Two Women Receive Yale Innovator Award at Biotech Entrepreneur Bootcamp

Nicole Bucala and Wendy Davis

Wendy Davis (SOM ’14), the founder and CEO of GestVision and Nicole Bucala (Harvard Business School), the CEO of MIFCOR, were together awarded the $5,000 Yale Innovator Award at the Biotech Entrepreneur Bootcamp following a Pitchoff that featured eight Yale startups built around Yale faculty innovation. The Pitchoff was the final event in the day-long bootcamp which showcased investors sharing their insights into how to build—and pitch—a biotech startup, as well as networking and a Yale Innovator Poster Session.

“You need to differentiate your company as quickly as possible” when pitching to investors, said Vikas Goyal, a Principal at SR One, the investing arm of GlaxoSmithKline, during the opening keynote. He added that SR One is “excited by companies that have a pattern of innovation where they can pave a new path.”

The Pitchoff shed light on a range of new research from Yale with commercial potential  including an Intestinal Preservation Unit from the startup Revai, which is being developed through the YEI Fellowship at the Yale Entrepreneurial Institute (YEI) this summer; a molecule called cavtratin from the startup CavtheRX developed by Alfred Gilman Professor of Pharmacology and Professor of Medicine William Sessa that reduces inflammation across a host of diseases; and botanical products to combat nonalcoholic fatty liver disease from the startup Yiviva based on research from Yung-Chi Cheng, Henry Bronson Professor of Pharmacology.

Ultimately, however, the panel of judges—which included leading representatives from 5AM Ventures, Canaan Partners, Osage University Partners, Atlas Venture, Elm Street Ventures and SR One—was divided between two dynamic pitches from Davis and Bucala.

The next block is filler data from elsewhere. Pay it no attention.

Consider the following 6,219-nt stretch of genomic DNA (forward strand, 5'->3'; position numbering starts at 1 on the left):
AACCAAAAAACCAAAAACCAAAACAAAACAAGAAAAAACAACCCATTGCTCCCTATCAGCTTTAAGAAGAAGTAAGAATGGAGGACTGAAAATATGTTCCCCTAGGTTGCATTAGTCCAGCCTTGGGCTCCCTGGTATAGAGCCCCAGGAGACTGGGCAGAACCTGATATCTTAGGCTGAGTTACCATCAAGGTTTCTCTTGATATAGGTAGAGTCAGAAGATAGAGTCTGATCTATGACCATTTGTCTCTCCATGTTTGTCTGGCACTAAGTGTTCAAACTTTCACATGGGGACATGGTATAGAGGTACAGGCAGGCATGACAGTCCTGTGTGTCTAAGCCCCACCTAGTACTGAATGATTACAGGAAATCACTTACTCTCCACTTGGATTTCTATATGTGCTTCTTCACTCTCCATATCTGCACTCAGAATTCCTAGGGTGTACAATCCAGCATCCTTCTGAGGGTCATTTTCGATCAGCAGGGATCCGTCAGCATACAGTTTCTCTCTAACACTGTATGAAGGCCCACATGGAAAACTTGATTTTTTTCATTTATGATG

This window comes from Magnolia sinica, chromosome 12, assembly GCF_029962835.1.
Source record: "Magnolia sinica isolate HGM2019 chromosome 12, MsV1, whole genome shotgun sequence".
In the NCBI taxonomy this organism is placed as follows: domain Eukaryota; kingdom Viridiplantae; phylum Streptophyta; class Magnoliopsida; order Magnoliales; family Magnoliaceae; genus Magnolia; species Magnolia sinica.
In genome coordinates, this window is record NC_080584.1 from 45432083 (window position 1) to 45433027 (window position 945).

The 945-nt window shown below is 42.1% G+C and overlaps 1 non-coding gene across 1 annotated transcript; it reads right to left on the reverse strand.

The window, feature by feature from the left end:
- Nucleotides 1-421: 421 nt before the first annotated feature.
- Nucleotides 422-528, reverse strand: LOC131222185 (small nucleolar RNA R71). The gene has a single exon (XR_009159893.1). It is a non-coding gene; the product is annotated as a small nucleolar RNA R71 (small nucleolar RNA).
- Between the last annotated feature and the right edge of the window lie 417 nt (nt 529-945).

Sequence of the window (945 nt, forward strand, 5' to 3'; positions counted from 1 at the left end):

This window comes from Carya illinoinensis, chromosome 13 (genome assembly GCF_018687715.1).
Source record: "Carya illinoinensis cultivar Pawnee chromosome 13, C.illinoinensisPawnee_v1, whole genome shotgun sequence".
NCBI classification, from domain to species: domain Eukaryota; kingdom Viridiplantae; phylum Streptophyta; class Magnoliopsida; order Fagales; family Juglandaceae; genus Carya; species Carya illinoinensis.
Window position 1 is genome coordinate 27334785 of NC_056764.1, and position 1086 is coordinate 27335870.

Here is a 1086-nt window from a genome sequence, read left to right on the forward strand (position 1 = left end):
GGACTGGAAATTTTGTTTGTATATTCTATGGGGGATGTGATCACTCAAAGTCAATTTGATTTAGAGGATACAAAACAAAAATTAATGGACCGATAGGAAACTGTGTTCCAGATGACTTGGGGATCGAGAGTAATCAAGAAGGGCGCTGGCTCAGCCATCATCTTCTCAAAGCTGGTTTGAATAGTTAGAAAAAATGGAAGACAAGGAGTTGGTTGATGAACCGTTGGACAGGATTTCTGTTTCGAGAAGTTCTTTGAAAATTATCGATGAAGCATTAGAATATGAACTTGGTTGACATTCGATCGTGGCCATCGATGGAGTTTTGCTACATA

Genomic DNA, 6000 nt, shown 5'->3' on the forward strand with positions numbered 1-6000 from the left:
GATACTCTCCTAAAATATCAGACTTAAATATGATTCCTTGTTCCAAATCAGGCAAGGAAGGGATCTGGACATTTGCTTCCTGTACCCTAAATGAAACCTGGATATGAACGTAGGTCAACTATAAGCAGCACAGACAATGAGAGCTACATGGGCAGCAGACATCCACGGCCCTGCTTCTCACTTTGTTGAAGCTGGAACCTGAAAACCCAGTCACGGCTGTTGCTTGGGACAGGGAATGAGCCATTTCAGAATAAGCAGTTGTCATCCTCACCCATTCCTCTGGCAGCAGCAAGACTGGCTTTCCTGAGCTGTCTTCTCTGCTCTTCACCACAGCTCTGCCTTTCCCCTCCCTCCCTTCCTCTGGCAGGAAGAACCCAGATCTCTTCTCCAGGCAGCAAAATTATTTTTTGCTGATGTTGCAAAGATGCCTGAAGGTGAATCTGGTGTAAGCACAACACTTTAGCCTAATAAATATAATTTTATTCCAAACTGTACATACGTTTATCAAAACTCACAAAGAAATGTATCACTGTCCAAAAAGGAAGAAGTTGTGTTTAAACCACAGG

Davis—who has participated in YEI programs and received $100,000 from the YEI Innovation Fund—presented a compelling case for GestVision’s GestAssured test, a simple urine test that can detect a pregnancy condition known as preeclampsia with 85% accuracy. The cause of preeclampsia—marked by high blood pressure and high protein in the urine—is unknown, but the condition effects one in 12 pregnancies and can be fatal. Current tests detect PE with 30% accuracy at best, leading to unnecessary hospital visits and, worse, unnecessary early deliveries that put both mother and baby at risk. Davis, who graduated Yale School of Management with an eMBA in 2014, is developing the startup around research from Dr. Irina Buhimschi, Director of the Center for Perinatal Research at Nationwide Children’s in Columbus, Ohio, who made the discovery while teaching at Yale. Buhimschi is actively involved in the company as a collaborator and advisor.

Bucala’s venture, MIFCOR, is focused on a protein called MIF that can prevent tissue death following heart attacks and traumatic brain injury. It features an all-star team that includes inventor Richard Bucala, Professor of Medicine, Epidemiology & Pathology at Yale and Nicole’s father and Chief Medical Officer Jeysen Yogaratnam, the Clinical Medical Director at Vertex Pharmaceuticals, among others. With a rapid-fire pitch delivery, Nicole relayed the promise of drugs developed from MIF-2, which offers a protective effect to tissues that is twice what is available in research and development right now. The team is currently participating in YEI’s Faculty Venture Creation Program.

Dividing the $5,000 Yale Innovator Prize between these two promising women was “the best possible outcome,” says Bill Wiesler, Director of New Ventures at the Office of Cooperative Research (OCR) which hosted the event. “They exemplify the type of entrepreneurs that OCR seeks to partner with Yale faculty to launch companies and commercialize products.”

CONTACT: Brita Belli, Communications Officer, Office of Cooperative Research and Yale Entrepreneurial Institute,  brita.belli@yale.edu